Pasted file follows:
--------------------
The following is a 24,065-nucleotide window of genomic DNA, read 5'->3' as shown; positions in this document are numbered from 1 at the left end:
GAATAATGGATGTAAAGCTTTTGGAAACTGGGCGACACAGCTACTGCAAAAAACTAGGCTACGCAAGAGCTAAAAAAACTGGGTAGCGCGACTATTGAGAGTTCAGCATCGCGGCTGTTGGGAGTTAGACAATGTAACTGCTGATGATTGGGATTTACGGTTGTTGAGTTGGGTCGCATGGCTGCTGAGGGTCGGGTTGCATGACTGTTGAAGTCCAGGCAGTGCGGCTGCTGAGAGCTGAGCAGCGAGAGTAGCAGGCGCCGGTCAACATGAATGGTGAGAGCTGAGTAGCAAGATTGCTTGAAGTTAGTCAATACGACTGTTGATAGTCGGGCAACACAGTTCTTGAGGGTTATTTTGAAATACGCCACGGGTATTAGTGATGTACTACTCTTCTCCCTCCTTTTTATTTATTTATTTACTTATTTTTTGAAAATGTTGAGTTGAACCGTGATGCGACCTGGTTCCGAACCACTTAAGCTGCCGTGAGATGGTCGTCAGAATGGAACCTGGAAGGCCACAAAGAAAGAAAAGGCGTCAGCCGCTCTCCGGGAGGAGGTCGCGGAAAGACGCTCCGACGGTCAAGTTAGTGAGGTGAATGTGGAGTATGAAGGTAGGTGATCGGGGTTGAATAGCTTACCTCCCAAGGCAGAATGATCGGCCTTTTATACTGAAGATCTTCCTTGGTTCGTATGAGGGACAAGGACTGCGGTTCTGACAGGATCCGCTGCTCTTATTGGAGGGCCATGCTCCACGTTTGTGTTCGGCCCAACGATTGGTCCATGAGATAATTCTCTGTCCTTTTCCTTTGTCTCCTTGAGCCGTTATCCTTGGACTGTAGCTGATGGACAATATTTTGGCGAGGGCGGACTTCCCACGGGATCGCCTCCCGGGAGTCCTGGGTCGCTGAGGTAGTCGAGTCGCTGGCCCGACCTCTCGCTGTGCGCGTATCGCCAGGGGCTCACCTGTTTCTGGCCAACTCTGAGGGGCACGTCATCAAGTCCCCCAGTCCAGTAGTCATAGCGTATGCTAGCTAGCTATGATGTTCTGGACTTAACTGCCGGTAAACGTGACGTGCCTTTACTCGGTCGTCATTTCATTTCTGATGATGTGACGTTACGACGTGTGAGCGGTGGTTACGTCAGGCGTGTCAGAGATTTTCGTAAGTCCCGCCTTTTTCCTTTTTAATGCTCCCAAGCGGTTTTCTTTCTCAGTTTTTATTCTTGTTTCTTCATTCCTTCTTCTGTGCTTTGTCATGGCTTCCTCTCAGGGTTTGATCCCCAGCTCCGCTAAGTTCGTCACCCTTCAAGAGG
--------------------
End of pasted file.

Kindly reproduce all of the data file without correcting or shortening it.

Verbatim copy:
The following is a 24,065-nucleotide window of genomic DNA, read 5'->3' as shown; positions in this document are numbered from 1 at the left end:
GAATAATGGATGTAAAGCTTTTGGAAACTGGGCGACACAGCTACTGCAAAAAACTAGGCTACGCAAGAGCTAAAAAAACTGGGTAGCGCGACTATTGAGAGTTCAGCATCGCGGCTGTTGGGAGTTAGACAATGTAACTGCTGATGATTGGGATTTACGGTTGTTGAGTTGGGTCGCATGGCTGCTGAGGGTCGGGTTGCATGACTGTTGAAGTCCAGGCAGTGCGGCTGCTGAGAGCTGAGCAGCGAGAGTAGCAGGCGCCGGTCAACATGAATGGTGAGAGCTGAGTAGCAAGATTGCTTGAAGTTAGTCAATACGACTGTTGATAGTCGGGCAACACAGTTCTTGAGGGTTATTTTGAAATACGCCACGGGTATTAGTGATGTACTACTCTTCTCCCTCCTTTTTATTTATTTATTTACTTATTTTTTGAAAATGTTGAGTTGAACCGTGATGCGACCTGGTTCCGAACCACTTAAGCTGCCGTGAGATGGTCGTCAGAATGGAACCTGGAAGGCCACAAAGAAAGAAAAGGCGTCAGCCGCTCTCCGGGAGGAGGTCGCGGAAAGACGCTCCGACGGTCAAGTTAGTGAGGTGAATGTGGAGTATGAAGGTAGGTGATCGGGGTTGAATAGCTTACCTCCCAAGGCAGAATGATCGGCCTTTTATACTGAAGATCTTCCTTGGTTCGTATGAGGGACAAGGACTGCGGTTCTGACAGGATCCGCTGCTCTTATTGGAGGGCCATGCTCCACGTTTGTGTTCGGCCCAACGATTGGTCCATGAGATAATTCTCTGTCCTTTTCCTTTGTCTCCTTGAGCCGTTATCCTTGGACTGTAGCTGATGGACAATATTTTGGCGAGGGCGGACTTCCCACGGGATCGCCTCCCGGGAGTCCTGGGTCGCTGAGGTAGTCGAGTCGCTGGCCCGACCTCTCGCTGTGCGCGTATCGCCAGGGGCTCACCTGTTTCTGGCCAACTCTGAGGGGCACGTCATCAAGTCCCCCAGTCCAGTAGTCATAGCGTATGCTAGCTAGCTATGATGTTCTGGACTTAACTGCCGGTAAACGTGACGTGCCTTTACTCGGTCGTCATTTCATTTCTGATGATGTGACGTTACGACGTGTGAGCGGTGGTTACGTCAGGCGTGTCAGAGATTTTCGTAAGTCCCGCCTTTTTCCTTTTTAATGCTCCCAAGCGGTTTTCTTTCTCAGTTTTTATTCTTGTTTCTTCATTCCTTCTTCTGTGCTTTGTCATGGCTTCCTCTCAGGGTTTGATCCCCAGCTCCGCTAAGTTCGTCACCCTTCAAGAGG